Anti-pirate ship docks in Cape Town

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French Frigate captain CAPE ARGUS Captain Samuel Majou. Picture: Thomas Holder

Cape Town - Armed with an arsenal of machine guns and artillery, the French surveillance frigate and part-time pirate-fighting vessel Nivôse arrived at the V&A Waterfront on Saturday.

The ship’s captain Samuel Majou a veteran of 20 years at sea, came bearing good news in the long-running battle against pirates along the Somali coast.

“The number of pirate attacks have dropped from (around 150) in 2010 and 2011 to just 50 in 2012,” he said.

Majou said this was a sign that active patrols in the area deterred criminal activity.

According to Oceans Beyond Piracy, an organisation that seeks to mobilise a response to the scourge, piracy across the globe cost companies and countries almost $11 billion in 2011.

Since Operation Atalanta, a large-scale military operation undertaken by the EU Naval Force to combat acts of piracy along the coast of Somalia, began in 2008 - pirate activity has been steadily dropping.

French Frigate A sailor throws a mooring line across the bow of the French frigate Nivose, which tied up at Jetty 2 in Table Bay Harbour. Picture: Thomas Holder CAPE ARGUS

In the past four years, Majou said the Nivôse has been responsible for the capture of 80 pirates along the Somali coast.

“They are usually on small fishing boats or whalers,” he said. “When we detain them, we sink the boat with explosives or leave it on shore.”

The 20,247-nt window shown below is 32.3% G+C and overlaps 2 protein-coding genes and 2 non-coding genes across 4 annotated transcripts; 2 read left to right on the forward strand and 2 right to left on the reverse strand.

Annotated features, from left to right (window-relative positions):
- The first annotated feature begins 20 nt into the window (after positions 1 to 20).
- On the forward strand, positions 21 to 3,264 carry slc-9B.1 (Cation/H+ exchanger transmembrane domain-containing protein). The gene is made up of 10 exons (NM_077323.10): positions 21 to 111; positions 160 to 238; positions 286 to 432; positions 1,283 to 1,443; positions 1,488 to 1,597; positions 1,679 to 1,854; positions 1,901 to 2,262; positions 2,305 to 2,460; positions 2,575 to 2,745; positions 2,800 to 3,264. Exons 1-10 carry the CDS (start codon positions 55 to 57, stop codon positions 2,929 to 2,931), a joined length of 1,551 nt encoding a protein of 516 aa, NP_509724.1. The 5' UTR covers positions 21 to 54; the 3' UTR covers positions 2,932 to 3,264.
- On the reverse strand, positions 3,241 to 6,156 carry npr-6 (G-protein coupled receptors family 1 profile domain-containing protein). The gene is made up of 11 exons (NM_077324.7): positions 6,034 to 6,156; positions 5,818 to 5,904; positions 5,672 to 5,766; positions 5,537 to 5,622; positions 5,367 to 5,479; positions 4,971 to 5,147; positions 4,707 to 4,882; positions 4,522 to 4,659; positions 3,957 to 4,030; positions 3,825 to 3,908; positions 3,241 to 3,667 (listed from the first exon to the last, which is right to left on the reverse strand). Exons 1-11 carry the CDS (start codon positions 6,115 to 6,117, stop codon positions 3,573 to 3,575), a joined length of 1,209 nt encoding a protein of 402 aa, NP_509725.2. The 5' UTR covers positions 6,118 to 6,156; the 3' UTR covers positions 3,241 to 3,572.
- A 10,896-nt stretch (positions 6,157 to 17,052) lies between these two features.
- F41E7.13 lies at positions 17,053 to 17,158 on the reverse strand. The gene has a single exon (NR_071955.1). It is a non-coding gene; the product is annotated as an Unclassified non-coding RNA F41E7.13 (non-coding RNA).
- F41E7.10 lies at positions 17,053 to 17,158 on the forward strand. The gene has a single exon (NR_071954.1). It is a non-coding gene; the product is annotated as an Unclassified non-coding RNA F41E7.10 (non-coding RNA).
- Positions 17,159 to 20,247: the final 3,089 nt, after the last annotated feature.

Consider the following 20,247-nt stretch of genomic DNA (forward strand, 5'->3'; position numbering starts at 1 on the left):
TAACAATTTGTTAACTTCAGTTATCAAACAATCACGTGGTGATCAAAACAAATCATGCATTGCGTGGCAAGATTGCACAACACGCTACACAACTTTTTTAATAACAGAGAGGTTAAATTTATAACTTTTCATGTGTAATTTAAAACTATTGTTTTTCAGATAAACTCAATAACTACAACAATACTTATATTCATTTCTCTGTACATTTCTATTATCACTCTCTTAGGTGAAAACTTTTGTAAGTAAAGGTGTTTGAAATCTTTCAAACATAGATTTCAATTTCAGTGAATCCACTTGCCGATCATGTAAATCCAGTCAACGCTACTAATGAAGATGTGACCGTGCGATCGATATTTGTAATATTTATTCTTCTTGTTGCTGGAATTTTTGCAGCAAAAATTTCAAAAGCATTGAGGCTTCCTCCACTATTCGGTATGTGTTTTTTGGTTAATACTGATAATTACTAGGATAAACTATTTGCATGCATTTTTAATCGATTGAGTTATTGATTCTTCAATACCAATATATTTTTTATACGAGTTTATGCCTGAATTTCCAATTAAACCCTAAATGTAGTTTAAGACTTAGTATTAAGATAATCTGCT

There were no captured pirates on board the vessel on Thursday because captives were immediately taken to the relevant country where they were imprisoned and prosecuted by local authorities.

The surveillance frigate, which is stationed as part of a five-strong French fleet at La Reunion French Island near Mauritius, conducts several patrol missions in the Indian Ocean in the Southern and Antarctic - primarily focused on scouting out illegal fishing vessels.

The ship is equipped with a range of guns, including a massive 100mm turret, and has its own helicopter which is launched from a helipad at the stern.

But the on-board bakery, which the 100 crew insisted is unique to French vessels, is the sailors’ favourite addition providing them with fresh bread throughout their 200-day patrols.

After its stop in Cape Town to refuel and restock the kitchens, the Nivôse will head for the Thousand Islands that straddle the Canada-US border where it will patrol for illegal fishermen.

The vessel will be docked at the Waterfront’s Jetty 2 until Monday.

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Cape Argus

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